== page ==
What's it like?

Our first taste of the Up GTI on British roads took place in Wales, starting in the town of Crickhowell before heading out into the wider Brecon Becons National Park. There are some phenomenal roads up here, with tight hairpins, fast flowing bends, the occasional straight and constant changes in elevation – all on road surfaces that aren’t exactly stellar. Basically, it’s proper hot hatchback territory.

Unsurprisingly, the Up GTI was a bit of a riot in this environment. It’s electromechanical steering doesn’t provide the last word in feel, but it's well weighted, responsive and pretty confidence-inspiring, meaning you can throw the Up into just about any bend without fear of greatly upsetting its natural balance.

There’s plenty of front-end grip, although it will wash out to understeer through a turn if you’re a bit of an idiot with your entry speed or the application of throttle mid-corner. And even when this does happen, you’re never really going to be travelling so fast that this temporary loss of traction will be unmanageable.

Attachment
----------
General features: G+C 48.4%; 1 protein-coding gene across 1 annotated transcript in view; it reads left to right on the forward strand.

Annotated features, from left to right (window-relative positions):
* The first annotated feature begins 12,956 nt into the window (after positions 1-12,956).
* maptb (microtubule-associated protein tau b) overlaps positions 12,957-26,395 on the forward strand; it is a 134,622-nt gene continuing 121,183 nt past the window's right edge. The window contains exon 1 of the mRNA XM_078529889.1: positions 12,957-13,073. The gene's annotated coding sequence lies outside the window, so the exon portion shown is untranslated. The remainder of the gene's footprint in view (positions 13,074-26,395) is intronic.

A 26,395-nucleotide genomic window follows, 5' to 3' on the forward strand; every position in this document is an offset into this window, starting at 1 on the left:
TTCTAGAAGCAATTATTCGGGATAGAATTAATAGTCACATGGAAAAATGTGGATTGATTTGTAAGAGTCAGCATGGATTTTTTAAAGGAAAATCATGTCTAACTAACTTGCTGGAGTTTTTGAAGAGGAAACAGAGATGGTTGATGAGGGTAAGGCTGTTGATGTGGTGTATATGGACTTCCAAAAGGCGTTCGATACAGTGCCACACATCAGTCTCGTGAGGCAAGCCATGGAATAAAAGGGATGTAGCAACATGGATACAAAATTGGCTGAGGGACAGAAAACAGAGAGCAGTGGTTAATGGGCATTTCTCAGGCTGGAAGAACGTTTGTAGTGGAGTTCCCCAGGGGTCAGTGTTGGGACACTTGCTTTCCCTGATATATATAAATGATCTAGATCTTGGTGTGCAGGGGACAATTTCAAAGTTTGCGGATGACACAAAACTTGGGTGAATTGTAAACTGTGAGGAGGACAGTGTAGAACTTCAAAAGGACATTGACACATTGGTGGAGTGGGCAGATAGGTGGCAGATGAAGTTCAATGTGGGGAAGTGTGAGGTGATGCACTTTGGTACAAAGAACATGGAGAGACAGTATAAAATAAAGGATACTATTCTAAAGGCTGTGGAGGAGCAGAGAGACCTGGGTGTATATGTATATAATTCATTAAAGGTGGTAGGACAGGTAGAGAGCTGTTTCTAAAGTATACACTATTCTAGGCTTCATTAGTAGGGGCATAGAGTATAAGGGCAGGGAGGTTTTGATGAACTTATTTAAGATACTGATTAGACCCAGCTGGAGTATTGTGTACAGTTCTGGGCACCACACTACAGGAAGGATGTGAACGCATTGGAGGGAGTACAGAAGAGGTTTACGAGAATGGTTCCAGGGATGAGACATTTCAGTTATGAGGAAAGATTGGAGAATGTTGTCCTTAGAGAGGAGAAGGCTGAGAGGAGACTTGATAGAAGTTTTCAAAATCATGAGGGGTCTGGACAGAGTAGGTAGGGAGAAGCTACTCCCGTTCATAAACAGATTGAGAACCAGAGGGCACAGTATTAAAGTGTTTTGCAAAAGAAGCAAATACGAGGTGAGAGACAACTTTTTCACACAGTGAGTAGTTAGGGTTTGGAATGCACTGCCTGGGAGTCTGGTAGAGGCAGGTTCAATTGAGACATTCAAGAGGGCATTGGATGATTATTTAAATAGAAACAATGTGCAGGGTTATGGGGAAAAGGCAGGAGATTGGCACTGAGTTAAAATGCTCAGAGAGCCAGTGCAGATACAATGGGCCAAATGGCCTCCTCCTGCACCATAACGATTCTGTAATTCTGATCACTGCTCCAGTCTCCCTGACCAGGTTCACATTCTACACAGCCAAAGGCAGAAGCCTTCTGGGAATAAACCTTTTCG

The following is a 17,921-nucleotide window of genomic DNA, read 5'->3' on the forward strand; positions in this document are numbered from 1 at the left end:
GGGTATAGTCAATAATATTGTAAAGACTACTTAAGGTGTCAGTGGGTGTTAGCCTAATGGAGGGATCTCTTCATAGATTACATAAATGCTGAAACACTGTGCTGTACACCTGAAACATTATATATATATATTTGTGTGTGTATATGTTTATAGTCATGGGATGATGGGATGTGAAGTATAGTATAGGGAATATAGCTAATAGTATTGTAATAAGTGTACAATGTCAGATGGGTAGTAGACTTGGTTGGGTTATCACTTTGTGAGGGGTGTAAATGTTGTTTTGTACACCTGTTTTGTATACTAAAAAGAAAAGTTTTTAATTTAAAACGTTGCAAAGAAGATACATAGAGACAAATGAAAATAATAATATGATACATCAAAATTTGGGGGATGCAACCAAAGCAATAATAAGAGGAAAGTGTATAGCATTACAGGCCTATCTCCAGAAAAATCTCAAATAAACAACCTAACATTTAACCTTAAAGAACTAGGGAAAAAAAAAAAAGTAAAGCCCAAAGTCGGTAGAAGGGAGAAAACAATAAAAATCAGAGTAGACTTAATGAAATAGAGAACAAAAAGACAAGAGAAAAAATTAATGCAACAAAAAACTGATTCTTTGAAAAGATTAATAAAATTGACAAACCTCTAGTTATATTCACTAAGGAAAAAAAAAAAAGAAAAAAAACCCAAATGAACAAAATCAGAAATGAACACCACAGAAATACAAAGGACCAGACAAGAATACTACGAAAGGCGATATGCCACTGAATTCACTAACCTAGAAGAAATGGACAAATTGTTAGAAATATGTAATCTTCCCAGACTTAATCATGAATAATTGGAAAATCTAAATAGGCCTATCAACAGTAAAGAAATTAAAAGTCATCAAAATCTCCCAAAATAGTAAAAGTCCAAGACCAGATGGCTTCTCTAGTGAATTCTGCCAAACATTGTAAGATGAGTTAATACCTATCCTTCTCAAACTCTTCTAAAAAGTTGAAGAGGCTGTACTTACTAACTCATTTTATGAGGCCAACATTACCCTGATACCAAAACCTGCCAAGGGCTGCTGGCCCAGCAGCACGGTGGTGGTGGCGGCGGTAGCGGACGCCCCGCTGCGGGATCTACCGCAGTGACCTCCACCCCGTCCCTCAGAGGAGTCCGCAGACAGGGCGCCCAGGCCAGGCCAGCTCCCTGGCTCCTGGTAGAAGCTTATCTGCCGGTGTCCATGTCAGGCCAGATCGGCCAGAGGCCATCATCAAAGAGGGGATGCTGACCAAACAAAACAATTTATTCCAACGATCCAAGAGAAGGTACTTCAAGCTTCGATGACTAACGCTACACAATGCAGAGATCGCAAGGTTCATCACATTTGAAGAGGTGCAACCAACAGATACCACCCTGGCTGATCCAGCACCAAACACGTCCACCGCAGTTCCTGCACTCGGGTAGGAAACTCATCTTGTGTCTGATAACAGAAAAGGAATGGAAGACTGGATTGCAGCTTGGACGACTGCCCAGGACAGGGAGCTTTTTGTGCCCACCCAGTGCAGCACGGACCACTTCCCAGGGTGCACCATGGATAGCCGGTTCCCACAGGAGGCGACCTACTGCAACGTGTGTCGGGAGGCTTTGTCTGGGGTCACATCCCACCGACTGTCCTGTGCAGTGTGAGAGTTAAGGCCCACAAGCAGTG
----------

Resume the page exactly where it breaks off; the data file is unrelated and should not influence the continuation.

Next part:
The uprated suspension works a treat, too. Considering this is a relatively high-sided, narrow little car, body roll is contained and the ride is generally absorbent when travelling at speed. Those larger 17in alloys can make the odd rut feel a bit more pronounced, though.

With 147lb ft of torque on tap from 2000rpm the engine has a muscular feel to it and will get the Up GTI from 0-62mph in 8.8 seconds. That’s not enough to mean that a prod of the throttle will have you travelling at break-neck speeds, but that’s all part of its charm.

The power is accessible, and coupled with the Up GTI’s diminutive size it does a good job of providing the illusion of speed, despite the fact that you’ll never really be in any danger of grossly breaching the national speed limit. The soundtrack isn’t bad, either. Sure, there’s a degree of synthetic aural trickery going on here, but it fits well with the Up’s “small but mighty” character.